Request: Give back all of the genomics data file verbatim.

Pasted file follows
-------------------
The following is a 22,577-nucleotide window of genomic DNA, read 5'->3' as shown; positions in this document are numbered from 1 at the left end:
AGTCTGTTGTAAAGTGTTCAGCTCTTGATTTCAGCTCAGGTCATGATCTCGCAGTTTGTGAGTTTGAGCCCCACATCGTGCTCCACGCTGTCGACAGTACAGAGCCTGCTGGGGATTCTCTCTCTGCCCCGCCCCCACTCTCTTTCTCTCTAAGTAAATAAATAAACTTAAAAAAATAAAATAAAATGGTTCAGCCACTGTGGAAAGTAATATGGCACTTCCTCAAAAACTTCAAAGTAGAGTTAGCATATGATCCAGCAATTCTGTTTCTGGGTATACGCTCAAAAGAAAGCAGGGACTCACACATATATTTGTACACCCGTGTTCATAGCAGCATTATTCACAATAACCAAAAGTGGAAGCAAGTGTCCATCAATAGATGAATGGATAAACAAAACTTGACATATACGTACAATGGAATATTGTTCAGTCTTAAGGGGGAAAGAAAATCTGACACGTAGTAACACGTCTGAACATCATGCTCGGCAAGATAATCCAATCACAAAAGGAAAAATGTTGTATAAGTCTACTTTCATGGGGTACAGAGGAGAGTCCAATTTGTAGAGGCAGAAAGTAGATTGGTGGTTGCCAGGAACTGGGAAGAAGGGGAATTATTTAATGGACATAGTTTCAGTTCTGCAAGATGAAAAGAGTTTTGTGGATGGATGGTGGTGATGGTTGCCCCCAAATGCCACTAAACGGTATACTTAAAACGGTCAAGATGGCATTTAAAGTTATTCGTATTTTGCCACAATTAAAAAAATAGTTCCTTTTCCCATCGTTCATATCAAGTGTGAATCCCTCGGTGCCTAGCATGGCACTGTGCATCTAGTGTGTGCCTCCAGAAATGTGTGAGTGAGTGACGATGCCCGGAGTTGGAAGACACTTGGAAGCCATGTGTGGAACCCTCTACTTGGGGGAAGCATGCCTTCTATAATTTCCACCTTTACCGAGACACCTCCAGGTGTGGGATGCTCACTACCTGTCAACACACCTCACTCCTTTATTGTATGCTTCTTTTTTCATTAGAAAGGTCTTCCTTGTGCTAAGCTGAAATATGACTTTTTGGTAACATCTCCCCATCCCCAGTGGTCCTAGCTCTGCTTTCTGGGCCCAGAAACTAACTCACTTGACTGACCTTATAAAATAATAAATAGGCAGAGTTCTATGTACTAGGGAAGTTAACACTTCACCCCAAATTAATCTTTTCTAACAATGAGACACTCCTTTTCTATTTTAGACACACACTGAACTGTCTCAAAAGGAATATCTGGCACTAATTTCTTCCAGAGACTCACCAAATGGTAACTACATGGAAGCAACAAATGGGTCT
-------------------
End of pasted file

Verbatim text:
The following is a 22,577-nucleotide window of genomic DNA, read 5'->3' as shown; positions in this document are numbered from 1 at the left end:
AGTCTGTTGTAAAGTGTTCAGCTCTTGATTTCAGCTCAGGTCATGATCTCGCAGTTTGTGAGTTTGAGCCCCACATCGTGCTCCACGCTGTCGACAGTACAGAGCCTGCTGGGGATTCTCTCTCTGCCCCGCCCCCACTCTCTTTCTCTCTAAGTAAATAAATAAACTTAAAAAAATAAAATAAAATGGTTCAGCCACTGTGGAAAGTAATATGGCACTTCCTCAAAAACTTCAAAGTAGAGTTAGCATATGATCCAGCAATTCTGTTTCTGGGTATACGCTCAAAAGAAAGCAGGGACTCACACATATATTTGTACACCCGTGTTCATAGCAGCATTATTCACAATAACCAAAAGTGGAAGCAAGTGTCCATCAATAGATGAATGGATAAACAAAACTTGACATATACGTACAATGGAATATTGTTCAGTCTTAAGGGGGAAAGAAAATCTGACACGTAGTAACACGTCTGAACATCATGCTCGGCAAGATAATCCAATCACAAAAGGAAAAATGTTGTATAAGTCTACTTTCATGGGGTACAGAGGAGAGTCCAATTTGTAGAGGCAGAAAGTAGATTGGTGGTTGCCAGGAACTGGGAAGAAGGGGAATTATTTAATGGACATAGTTTCAGTTCTGCAAGATGAAAAGAGTTTTGTGGATGGATGGTGGTGATGGTTGCCCCCAAATGCCACTAAACGGTATACTTAAAACGGTCAAGATGGCATTTAAAGTTATTCGTATTTTGCCACAATTAAAAAAATAGTTCCTTTTCCCATCGTTCATATCAAGTGTGAATCCCTCGGTGCCTAGCATGGCACTGTGCATCTAGTGTGTGCCTCCAGAAATGTGTGAGTGAGTGACGATGCCCGGAGTTGGAAGACACTTGGAAGCCATGTGTGGAACCCTCTACTTGGGGGAAGCATGCCTTCTATAATTTCCACCTTTACCGAGACACCTCCAGGTGTGGGATGCTCACTACCTGTCAACACACCTCACTCCTTTATTGTATGCTTCTTTTTTCATTAGAAAGGTCTTCCTTGTGCTAAGCTGAAATATGACTTTTTGGTAACATCTCCCCATCCCCAGTGGTCCTAGCTCTGCTTTCTGGGCCCAGAAACTAACTCACTTGACTGACCTTATAAAATAATAAATAGGCAGAGTTCTATGTACTAGGGAAGTTAACACTTCACCCCAAATTAATCTTTTCTAACAATGAGACACTCCTTTTCTATTTTAGACACACACTGAACTGTCTCAAAAGGAATATCTGGCACTAATTTCTTCCAGAGACTCACCAAATGGTAACTACATGGAAGCAACAAATGGGTCT